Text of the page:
Bundesautobahn 9

Bundesautobahn 9 (translates from German as Federal Motorway 9, short form Autobahn 9, abbreviated as BAB 9 or A 9) is an autobahn in Germany, connecting Berlin and Munich via Leipzig and Nuremberg. It is the fifth longest autobahn spanning 529 km (328.71 mi).

A9 shield}}
Bundesautobahn 9
Route information
Length529 km (329 mi)
Major junctions
North endBerlin
Major intersections
AB-Kreuz-blau.svg (1) Potsdam 3-way interchange A10Berliner Ring
AB-AS-blau.svg (2) Beelitz-Heilstätten
AB-Brücke.svg Berlin-Blankenheimer Eisenbahn
AB-Brücke-gruen.png Grünbrücke (planned)
AB-AS-blau.svg (3) Beelitz B246
AB-AS-blau.svg (4) Brück
AB-Tank.svg AB-Rast.svg Services Fläming
AB-AS-blau.svg (5) Niemegk B102
AB-AS-blau.svg (6) Klein Marzehns
AB-AS-blau.svg (7) Köselitz B107
AB-AS-blau.svg (8) Coswig B187
AB-Brücke.svg Elbebrücke 654 m
AB-AS-blau.svg (9) Vockerode
AB-AS-blau.svg (10) Dessau-Ost B185
AB-Brücke.svg Muldebrücke 565 m
AB-AS-blau.svg (11) Dessau-Süd B184
AB-AS-blau.svg (12) Bitterfeld / Wolfen B183
AB-Tank.svg AB-Rast.svg Services Köckern
AB-AS-blau.svg (13) Halle (Saale) B100
AB-AS-blau.svg (14) Wiedemar
AB-Kreuz-blau.svg (15) Schkeuditzer Kreuz A14
AB-AS-blau.svg (16) Großkugel B6
AB-Brücke.svg Weiße-Elster-Brücke
AB-Brücke.svg Neue-Luppe-Brücke
AB-Brücke.svg Luppebrücke
AB-Brücke.svg Saale-Elster-Kanal-Brücke
AB-AS-blau.svg (17) Leipzig-West B181
AB-AS-blau.svg (18) Bad Dürrenberg
AB-Kreuz-blau.svg (19) Rippachtal 4-way interchange A38
AB-AS-blau.svg (20) Weißenfels B91
AB-Tank.svg AB-Rast.svg Services Osterfeld
AB-AS-blau.svg (21a) Naumburg B180
AB-AS-blau.svg (21b) Droyßig
AB-AS-blau.svg Eisenberg-Nord (planned)
AB-AS-blau.svg (22) Eisenberg B7
AB-AS-blau.svg (23) Bad Klosterlausnitz
AB-Brücke.svg Tautendorfer Brücke 250 m
AB-Kreuz-blau.svg (24) Hermsdorfer Kreuz A4
AB-Tank.svg AB-Rast.svg Services Hermsdorfer Kreuz
AB-AS-blau.svg (25) Hermsdorf-Süd
AB-AS-blau.svg (26) Triptis B281
AB-AS-blau.svg (27) Dittersdorf
AB-Brücke.svg Wiesentabrücke 108 m
AB-AS-blau.svg (28) Schleiz B282
AB-AS-blau.svg (29) Lobenstein B90
AB-Tank.svg AB-Rast.svg Services Hirschberg Ri. Norden
AB-Brücke.svg Lehestentalbrücke 344 m
AB-Brücke.svg Brücke der deutschen Einheit 265/296 m
AB-Tank.svg AB-Rast.svg Services Frankenwald
AB-AS-blau.svg (30) Rudolphstein
AB-AS-blau.svg (31) Berg/Bad Steben
AB-AS-blau.svg (32) Naila/Selbitz B173
AB-Kreuz-blau.svg (33) Bayerisches Vogtland 3-way interchange A72
AB-AS-blau.svg (34) Hof-West B15
AB-AS-blau.svg (35) Münchberg-Nord
AB-Brücke.svg Münchbergbrücke 495 m
AB-AS-blau.svg (36) Münchberg-Süd
AB-AS-blau.svg (37) Gefrees
AB-AS-blau.svg (38) Marktschorgast
AB-AS-blau.svg (39) Bad Berneck / Himmelkron B303
AB-Brücke.svg Talbrücke Lanzendorf 1.092 m
AB-Kreuz-blau.svg (40a) Bayreuth/Kulmbach 3-way interchange A70
AB-AS-blau.svg (40b) Bindlacher Berg
AB-AS-blau.svg (41) Bayreuth-Nord B2
AB-Brücke.svg Roter-Main-Brücke
AB-AS-blau.svg (42) Bayreuth-Süd B2 B85
AB-AS-blau.svg (43) Trockau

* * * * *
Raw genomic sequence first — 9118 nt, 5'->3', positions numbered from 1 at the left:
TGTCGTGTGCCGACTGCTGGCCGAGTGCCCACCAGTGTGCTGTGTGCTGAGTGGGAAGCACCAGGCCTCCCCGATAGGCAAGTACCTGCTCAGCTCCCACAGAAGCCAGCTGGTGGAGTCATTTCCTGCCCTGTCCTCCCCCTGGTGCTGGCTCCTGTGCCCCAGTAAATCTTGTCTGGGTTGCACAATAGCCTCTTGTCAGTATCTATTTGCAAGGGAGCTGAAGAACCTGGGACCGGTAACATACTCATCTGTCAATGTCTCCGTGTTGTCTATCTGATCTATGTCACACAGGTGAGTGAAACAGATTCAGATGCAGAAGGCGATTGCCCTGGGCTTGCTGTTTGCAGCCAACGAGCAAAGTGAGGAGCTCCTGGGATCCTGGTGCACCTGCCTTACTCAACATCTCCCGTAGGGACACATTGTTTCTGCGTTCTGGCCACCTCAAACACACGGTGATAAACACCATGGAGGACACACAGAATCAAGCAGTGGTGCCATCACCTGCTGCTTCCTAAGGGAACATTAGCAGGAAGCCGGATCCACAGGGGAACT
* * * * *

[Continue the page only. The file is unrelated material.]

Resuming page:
AB-Brücke.svg Talbrücke Trockau 602 m
AB-Tank.svg AB-Rast.svg Services Fränkische Schweiz-Pegnitz
AB-AS-blau.svg (44) Pegnitz B85 B470
AB-AS-blau.svg (45) Weidensees
AB-AS-blau.svg (46) Plech
AB-AS-blau.svg (47) Hormersdorf
AB-Brücke.svg Hangbrücke Simmelsdorf 300 m
Hangbrücke Osternohe 360 m
AB-Brücke.svg Talbrücke Schnaittach 1.284 m
AB-AS-blau.svg (48) Schnaittach
AB-AS-blau.svg (49) Lauf / Hersbruck B14
AB-AS-blau.svg (50) Lauf a.d. Pegnitz
AB-Kreuz-blau.svg (51) Nürnberg 4-way interchange A3
AB-AS-blau.svg (52) Nürnberg-Fischbach B4
AB-Kreuz-blau.svg (53) Nürnberg-Ost 4-way interchange A6
AB-Tank.svg AB-Rast.svg Services Nürnberg/Feucht
AB-Kreuz-blau.svg (54) Nürnberg/Feucht 3-way interchange A73
AB-AS-blau.svg (55) Allersberg
AB-Brücke.svg Main-Donau-Kanal-Brücke
AB-AS-blau.svg (56) Hilpoltstein
AB-AS-blau.svg Thalmässing (planned)
AB-Tank.svg AB-Rast.svg Services Greding Pfeil unten.svg
AB-AS-blau.svg (57) Greding
AB-Tank.svg AB-Rast.svg Services Greding Pfeil oben.svg
AB-AS-blau.svg (58) Altmühltal
AB-Brücke.svg Altmühltalbrücke
AB-Brücke.svg Hangbrücke630 m
AB-AS-blau.svg (59) Denkendorf
AB-Tank.svg AB-Rast.svg Services Köschinger Forst
AB-AS-blau.svg (60) Lenting
AB-AS-blau.svg (61) Ingolstadt-Nord B16a
AB-Brücke.svg Donaubrücke
AB-AS-blau.svg (62) Ingolstadt-Süd
AB-Brücke.svg Paarbrücke
AB-AS-blau.svg (63) Manching B16
AB-AS-blau.svg (64) Langenbruck B300
AB-Kreuz-blau.svg (65) Holledau 3-way interchange A93
AB-Tank.svg AB-Rast.svg Services Holledau
AB-Brücke.svg Holledauviadukt 378 m
AB-AS-blau.svg (66) Pfaffenhofen
AB-AS-blau.svg (67) Allershausen
AB-Tank.svg AB-Rast.svg Services Fürholzen Pfeil oben.svg
AB-Kreuz-blau.svg (68) Neufahrn 4-way interchange A92
AB-AS-blau.svg (69) Eching
AB-AS-blau.svg (70) Garching-Nord
AB-AS-blau.svg (71) Garching-Süd B471
AB-Kreuz-blau.svg (72) München-Nord 4-way interchange A99
AB-Brücke.svg Isarbrücke
AB-AS-blau.svg (73) München-Fröttmaning-Süd
AB-AS-blau.svg (74) München-Freimann
AB-AS-blau.svg (75) München-Frankfurter Ring
(no onramp toward M.-Schwabing)
AB-AS-blau.svg (76) München-Schwabing B2 R
South endMunich
StatesBrandenburg, Saxony-Anhalt, Saxony, Thuringia, Bavaria
Highway system
  • Roads in Germany